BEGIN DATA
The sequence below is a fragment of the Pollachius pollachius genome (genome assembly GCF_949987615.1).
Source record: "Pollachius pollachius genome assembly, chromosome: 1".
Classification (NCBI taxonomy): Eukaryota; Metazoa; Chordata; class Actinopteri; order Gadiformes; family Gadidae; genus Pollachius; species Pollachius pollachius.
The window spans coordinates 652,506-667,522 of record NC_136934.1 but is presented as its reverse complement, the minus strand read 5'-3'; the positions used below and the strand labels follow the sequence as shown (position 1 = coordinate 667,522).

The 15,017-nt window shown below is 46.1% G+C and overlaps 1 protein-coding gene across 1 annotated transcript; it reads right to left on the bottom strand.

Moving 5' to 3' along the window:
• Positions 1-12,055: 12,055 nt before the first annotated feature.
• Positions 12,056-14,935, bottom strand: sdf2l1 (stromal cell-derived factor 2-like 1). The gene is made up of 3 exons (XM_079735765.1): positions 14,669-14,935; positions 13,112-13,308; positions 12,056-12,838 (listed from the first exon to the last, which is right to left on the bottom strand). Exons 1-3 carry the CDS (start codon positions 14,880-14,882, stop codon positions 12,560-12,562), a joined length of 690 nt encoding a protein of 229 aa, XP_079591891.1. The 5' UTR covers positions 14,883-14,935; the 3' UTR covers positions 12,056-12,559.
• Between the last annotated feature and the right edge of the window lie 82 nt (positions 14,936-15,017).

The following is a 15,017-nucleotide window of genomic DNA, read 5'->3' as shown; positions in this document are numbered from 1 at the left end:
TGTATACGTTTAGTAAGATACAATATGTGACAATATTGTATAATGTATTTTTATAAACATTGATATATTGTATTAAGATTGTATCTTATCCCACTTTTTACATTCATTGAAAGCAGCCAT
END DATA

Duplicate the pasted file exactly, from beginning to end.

The sequence below is a fragment of the Pollachius pollachius genome (genome assembly GCF_949987615.1).
Source record: "Pollachius pollachius genome assembly, chromosome: 1".
Classification (NCBI taxonomy): Eukaryota; Metazoa; Chordata; class Actinopteri; order Gadiformes; family Gadidae; genus Pollachius; species Pollachius pollachius.
The window spans coordinates 652,506-667,522 of record NC_136934.1 but is presented as its reverse complement, the minus strand read 5'-3'; the positions used below and the strand labels follow the sequence as shown (position 1 = coordinate 667,522).

The 15,017-nt window shown below is 46.1% G+C and overlaps 1 protein-coding gene across 1 annotated transcript; it reads right to left on the bottom strand.

Moving 5' to 3' along the window:
• Positions 1-12,055: 12,055 nt before the first annotated feature.
• Positions 12,056-14,935, bottom strand: sdf2l1 (stromal cell-derived factor 2-like 1). The gene is made up of 3 exons (XM_079735765.1): positions 14,669-14,935; positions 13,112-13,308; positions 12,056-12,838 (listed from the first exon to the last, which is right to left on the bottom strand). Exons 1-3 carry the CDS (start codon positions 14,880-14,882, stop codon positions 12,560-12,562), a joined length of 690 nt encoding a protein of 229 aa, XP_079591891.1. The 5' UTR covers positions 14,883-14,935; the 3' UTR covers positions 12,056-12,559.
• Between the last annotated feature and the right edge of the window lie 82 nt (positions 14,936-15,017).

The following is a 15,017-nucleotide window of genomic DNA, read 5'->3' as shown; positions in this document are numbered from 1 at the left end:
TGTATACGTTTAGTAAGATACAATATGTGACAATATTGTATAATGTATTTTTATAAACATTGATATATTGTATTAAGATTGTATCTTATCCCACTTTTTACATTCATTGAAAGCAGCCAT